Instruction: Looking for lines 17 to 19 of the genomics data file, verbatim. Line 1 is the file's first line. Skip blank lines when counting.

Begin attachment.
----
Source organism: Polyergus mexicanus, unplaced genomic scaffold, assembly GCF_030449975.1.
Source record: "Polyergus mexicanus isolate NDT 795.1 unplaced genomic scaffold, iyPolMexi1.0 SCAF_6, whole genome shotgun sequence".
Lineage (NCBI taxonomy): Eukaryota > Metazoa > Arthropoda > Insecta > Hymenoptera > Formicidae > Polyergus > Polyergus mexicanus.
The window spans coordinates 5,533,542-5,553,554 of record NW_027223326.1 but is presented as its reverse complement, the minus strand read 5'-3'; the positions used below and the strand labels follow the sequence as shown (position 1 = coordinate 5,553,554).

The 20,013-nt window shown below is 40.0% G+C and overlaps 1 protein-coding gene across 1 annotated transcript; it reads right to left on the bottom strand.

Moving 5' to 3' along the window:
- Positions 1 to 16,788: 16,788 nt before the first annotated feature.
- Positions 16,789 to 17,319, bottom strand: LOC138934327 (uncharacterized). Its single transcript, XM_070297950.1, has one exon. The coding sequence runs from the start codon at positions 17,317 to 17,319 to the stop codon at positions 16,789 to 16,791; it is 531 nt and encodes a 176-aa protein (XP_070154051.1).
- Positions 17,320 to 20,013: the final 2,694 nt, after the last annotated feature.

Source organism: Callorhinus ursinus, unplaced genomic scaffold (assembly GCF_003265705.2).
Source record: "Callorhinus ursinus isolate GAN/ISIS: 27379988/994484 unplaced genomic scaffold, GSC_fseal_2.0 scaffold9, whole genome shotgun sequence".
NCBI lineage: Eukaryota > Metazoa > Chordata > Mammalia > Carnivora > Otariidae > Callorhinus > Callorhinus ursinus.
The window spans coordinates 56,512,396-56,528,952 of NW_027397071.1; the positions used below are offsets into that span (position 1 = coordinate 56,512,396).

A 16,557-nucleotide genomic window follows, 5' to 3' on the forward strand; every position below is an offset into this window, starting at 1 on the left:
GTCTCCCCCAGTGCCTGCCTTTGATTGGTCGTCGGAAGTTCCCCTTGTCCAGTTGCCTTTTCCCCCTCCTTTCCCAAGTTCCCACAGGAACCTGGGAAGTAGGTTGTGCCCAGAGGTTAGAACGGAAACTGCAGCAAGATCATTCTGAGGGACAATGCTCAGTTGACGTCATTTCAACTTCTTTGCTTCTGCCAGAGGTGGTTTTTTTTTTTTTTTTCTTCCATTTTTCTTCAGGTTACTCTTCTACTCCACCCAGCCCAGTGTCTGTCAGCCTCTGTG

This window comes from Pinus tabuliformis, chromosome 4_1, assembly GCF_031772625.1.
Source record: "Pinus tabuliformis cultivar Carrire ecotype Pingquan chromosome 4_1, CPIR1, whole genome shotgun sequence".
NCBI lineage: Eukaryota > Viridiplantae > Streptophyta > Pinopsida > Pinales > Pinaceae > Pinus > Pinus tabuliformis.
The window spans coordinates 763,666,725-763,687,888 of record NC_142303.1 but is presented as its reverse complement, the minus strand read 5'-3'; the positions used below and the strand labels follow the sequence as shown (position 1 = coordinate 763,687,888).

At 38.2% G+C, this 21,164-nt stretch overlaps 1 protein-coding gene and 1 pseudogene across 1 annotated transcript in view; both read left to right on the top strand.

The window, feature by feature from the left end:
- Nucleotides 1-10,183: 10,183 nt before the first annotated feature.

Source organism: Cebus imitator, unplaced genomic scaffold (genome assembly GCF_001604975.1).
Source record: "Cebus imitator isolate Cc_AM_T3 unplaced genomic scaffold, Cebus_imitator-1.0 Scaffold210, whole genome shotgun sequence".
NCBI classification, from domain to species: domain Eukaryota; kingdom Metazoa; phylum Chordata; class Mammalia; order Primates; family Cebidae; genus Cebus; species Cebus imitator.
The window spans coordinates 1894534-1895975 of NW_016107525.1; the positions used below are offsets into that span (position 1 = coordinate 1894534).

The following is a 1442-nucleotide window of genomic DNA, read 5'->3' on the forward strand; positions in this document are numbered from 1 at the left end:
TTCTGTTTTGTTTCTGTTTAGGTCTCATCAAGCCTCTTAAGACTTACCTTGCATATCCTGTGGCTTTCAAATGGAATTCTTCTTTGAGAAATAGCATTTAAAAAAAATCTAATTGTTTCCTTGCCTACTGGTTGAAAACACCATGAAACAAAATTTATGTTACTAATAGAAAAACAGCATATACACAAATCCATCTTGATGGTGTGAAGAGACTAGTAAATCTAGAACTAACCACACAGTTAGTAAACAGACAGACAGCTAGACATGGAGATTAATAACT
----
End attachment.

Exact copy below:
Source record: "Pinus tabuliformis cultivar Carrire ecotype Pingquan chromosome 4_1, CPIR1, whole genome shotgun sequence".
NCBI lineage: Eukaryota > Viridiplantae > Streptophyta > Pinopsida > Pinales > Pinaceae > Pinus > Pinus tabuliformis.
The window spans coordinates 763,666,725-763,687,888 of record NC_142303.1 but is presented as its reverse complement, the minus strand read 5'-3'; the positions used below and the strand labels follow the sequence as shown (position 1 = coordinate 763,687,888).